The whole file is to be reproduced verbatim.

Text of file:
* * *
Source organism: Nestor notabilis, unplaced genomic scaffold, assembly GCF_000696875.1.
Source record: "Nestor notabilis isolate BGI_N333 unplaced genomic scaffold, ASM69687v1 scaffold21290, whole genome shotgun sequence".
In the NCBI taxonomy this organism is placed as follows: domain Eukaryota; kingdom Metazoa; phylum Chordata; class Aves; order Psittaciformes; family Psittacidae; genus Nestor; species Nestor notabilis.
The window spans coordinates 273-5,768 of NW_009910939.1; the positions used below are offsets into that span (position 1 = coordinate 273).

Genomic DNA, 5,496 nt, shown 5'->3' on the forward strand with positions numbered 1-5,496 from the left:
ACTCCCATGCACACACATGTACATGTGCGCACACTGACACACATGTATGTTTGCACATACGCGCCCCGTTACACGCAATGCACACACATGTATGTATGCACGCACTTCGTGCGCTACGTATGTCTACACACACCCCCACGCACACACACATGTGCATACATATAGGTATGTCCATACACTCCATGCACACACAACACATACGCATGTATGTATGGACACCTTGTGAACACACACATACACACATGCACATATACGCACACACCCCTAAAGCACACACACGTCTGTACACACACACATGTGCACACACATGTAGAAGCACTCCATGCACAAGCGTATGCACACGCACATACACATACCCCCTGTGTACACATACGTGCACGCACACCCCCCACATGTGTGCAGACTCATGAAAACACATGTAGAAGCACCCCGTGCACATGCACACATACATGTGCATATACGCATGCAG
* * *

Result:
Source organism: Nestor notabilis, unplaced genomic scaffold, assembly GCF_000696875.1.
Source record: "Nestor notabilis isolate BGI_N333 unplaced genomic scaffold, ASM69687v1 scaffold21290, whole genome shotgun sequence".
In the NCBI taxonomy this organism is placed as follows: domain Eukaryota; kingdom Metazoa; phylum Chordata; class Aves; order Psittaciformes; family Psittacidae; genus Nestor; species Nestor notabilis.
The window spans coordinates 273-5,768 of NW_009910939.1; the positions used below are offsets into that span (position 1 = coordinate 273).

Genomic DNA, 5,496 nt, shown 5'->3' on the forward strand with positions numbered 1-5,496 from the left:
ACTCCCATGCACACACATGTACATGTGCGCACACTGACACACATGTATGTTTGCACATACGCGCCCCGTTACACGCAATGCACACACATGTATGTATGCACGCACTTCGTGCGCTACGTATGTCTACACACACCCCCACGCACACACACATGTGCATACATATAGGTATGTCCATACACTCCATGCACACACAACACATACGCATGTATGTATGGACACCTTGTGAACACACACATACACACATGCACATATACGCACACACCCCTAAAGCACACACACGTCTGTACACACACACATGTGCACACACATGTAGAAGCACTCCATGCACAAGCGTATGCACACGCACATACACATACCCCCTGTGTACACATACGTGCACGCACACCCCCCACATGTGTGCAGACTCATGAAAACACATGTAGAAGCACCCCGTGCACATGCACACATACATGTGCATATACGCATGCAG